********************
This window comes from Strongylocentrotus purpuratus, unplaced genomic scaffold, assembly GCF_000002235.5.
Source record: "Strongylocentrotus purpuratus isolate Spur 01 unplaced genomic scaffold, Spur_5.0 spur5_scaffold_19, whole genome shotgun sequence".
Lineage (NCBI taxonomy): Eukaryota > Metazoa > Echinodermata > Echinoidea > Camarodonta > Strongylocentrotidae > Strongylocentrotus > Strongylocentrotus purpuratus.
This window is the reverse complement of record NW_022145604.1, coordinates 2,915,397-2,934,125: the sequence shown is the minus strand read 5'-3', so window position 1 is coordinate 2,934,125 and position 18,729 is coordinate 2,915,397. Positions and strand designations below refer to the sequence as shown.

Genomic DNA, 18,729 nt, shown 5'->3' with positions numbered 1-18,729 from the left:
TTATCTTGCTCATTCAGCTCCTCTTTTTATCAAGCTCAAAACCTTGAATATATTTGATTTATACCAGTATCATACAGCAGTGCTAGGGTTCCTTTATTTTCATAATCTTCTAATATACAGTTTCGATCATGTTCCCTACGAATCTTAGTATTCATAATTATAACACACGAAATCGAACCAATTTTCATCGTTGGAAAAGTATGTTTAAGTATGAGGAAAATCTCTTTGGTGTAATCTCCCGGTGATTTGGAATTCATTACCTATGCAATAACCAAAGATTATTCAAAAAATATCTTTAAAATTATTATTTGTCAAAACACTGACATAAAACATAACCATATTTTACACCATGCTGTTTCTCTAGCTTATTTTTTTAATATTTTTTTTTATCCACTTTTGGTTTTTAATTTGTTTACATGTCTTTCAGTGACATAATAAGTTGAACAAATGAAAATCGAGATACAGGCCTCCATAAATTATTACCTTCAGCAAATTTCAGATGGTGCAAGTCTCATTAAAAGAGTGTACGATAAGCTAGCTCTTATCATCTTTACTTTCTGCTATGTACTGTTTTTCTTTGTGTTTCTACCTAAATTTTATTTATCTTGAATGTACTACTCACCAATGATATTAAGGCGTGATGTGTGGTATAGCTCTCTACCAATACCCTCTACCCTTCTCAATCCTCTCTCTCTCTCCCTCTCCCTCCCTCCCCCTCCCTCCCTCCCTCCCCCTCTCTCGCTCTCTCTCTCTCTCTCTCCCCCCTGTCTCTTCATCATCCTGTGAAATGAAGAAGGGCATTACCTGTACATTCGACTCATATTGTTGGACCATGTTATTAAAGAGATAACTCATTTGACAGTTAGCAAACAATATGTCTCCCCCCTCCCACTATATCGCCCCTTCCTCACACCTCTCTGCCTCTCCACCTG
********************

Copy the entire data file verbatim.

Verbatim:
This window comes from Strongylocentrotus purpuratus, unplaced genomic scaffold, assembly GCF_000002235.5.
Source record: "Strongylocentrotus purpuratus isolate Spur 01 unplaced genomic scaffold, Spur_5.0 spur5_scaffold_19, whole genome shotgun sequence".
Lineage (NCBI taxonomy): Eukaryota > Metazoa > Echinodermata > Echinoidea > Camarodonta > Strongylocentrotidae > Strongylocentrotus > Strongylocentrotus purpuratus.
This window is the reverse complement of record NW_022145604.1, coordinates 2,915,397-2,934,125: the sequence shown is the minus strand read 5'-3', so window position 1 is coordinate 2,934,125 and position 18,729 is coordinate 2,915,397. Positions and strand designations below refer to the sequence as shown.

Genomic DNA, 18,729 nt, shown 5'->3' with positions numbered 1-18,729 from the left:
TTATCTTGCTCATTCAGCTCCTCTTTTTATCAAGCTCAAAACCTTGAATATATTTGATTTATACCAGTATCATACAGCAGTGCTAGGGTTCCTTTATTTTCATAATCTTCTAATATACAGTTTCGATCATGTTCCCTACGAATCTTAGTATTCATAATTATAACACACGAAATCGAACCAATTTTCATCGTTGGAAAAGTATGTTTAAGTATGAGGAAAATCTCTTTGGTGTAATCTCCCGGTGATTTGGAATTCATTACCTATGCAATAACCAAAGATTATTCAAAAAATATCTTTAAAATTATTATTTGTCAAAACACTGACATAAAACATAACCATATTTTACACCATGCTGTTTCTCTAGCTTATTTTTTTAATATTTTTTTTTATCCACTTTTGGTTTTTAATTTGTTTACATGTCTTTCAGTGACATAATAAGTTGAACAAATGAAAATCGAGATACAGGCCTCCATAAATTATTACCTTCAGCAAATTTCAGATGGTGCAAGTCTCATTAAAAGAGTGTACGATAAGCTAGCTCTTATCATCTTTACTTTCTGCTATGTACTGTTTTTCTTTGTGTTTCTACCTAAATTTTATTTATCTTGAATGTACTACTCACCAATGATATTAAGGCGTGATGTGTGGTATAGCTCTCTACCAATACCCTCTACCCTTCTCAATCCTCTCTCTCTCTCCCTCTCCCTCCCTCCCCCTCCCTCCCTCCCTCCCCCTCTCTCGCTCTCTCTCTCTCTCTCTCCCCCCTGTCTCTTCATCATCCTGTGAAATGAAGAAGGGCATTACCTGTACATTCGACTCATATTGTTGGACCATGTTATTAAAGAGATAACTCATTTGACAGTTAGCAAACAATATGTCTCCCCCCTCCCACTATATCGCCCCTTCCTCACACCTCTCTGCCTCTCCACCTG